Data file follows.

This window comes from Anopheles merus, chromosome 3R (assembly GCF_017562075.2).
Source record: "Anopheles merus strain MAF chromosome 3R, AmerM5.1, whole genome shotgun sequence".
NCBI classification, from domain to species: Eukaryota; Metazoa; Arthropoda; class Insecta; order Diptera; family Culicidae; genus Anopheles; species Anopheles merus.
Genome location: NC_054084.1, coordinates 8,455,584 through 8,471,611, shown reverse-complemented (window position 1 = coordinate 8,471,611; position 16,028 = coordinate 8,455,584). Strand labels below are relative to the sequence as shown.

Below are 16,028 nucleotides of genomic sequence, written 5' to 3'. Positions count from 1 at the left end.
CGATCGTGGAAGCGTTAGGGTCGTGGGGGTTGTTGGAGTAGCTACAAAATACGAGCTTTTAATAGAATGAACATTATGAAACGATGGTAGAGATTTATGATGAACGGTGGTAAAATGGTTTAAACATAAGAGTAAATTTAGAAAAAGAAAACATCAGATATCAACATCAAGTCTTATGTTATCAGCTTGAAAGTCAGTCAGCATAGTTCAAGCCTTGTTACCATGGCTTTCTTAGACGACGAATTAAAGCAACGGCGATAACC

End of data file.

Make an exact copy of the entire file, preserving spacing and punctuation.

This window comes from Anopheles merus, chromosome 3R (assembly GCF_017562075.2).
Source record: "Anopheles merus strain MAF chromosome 3R, AmerM5.1, whole genome shotgun sequence".
NCBI classification, from domain to species: Eukaryota; Metazoa; Arthropoda; class Insecta; order Diptera; family Culicidae; genus Anopheles; species Anopheles merus.
Genome location: NC_054084.1, coordinates 8,455,584 through 8,471,611, shown reverse-complemented (window position 1 = coordinate 8,471,611; position 16,028 = coordinate 8,455,584). Strand labels below are relative to the sequence as shown.

Below are 16,028 nucleotides of genomic sequence, written 5' to 3'. Positions count from 1 at the left end.
CGATCGTGGAAGCGTTAGGGTCGTGGGGGTTGTTGGAGTAGCTACAAAATACGAGCTTTTAATAGAATGAACATTATGAAACGATGGTAGAGATTTATGATGAACGGTGGTAAAATGGTTTAAACATAAGAGTAAATTTAGAAAAAGAAAACATCAGATATCAACATCAAGTCTTATGTTATCAGCTTGAAAGTCAGTCAGCATAGTTCAAGCCTTGTTACCATGGCTTTCTTAGACGACGAATTAAAGCAACGGCGATAACC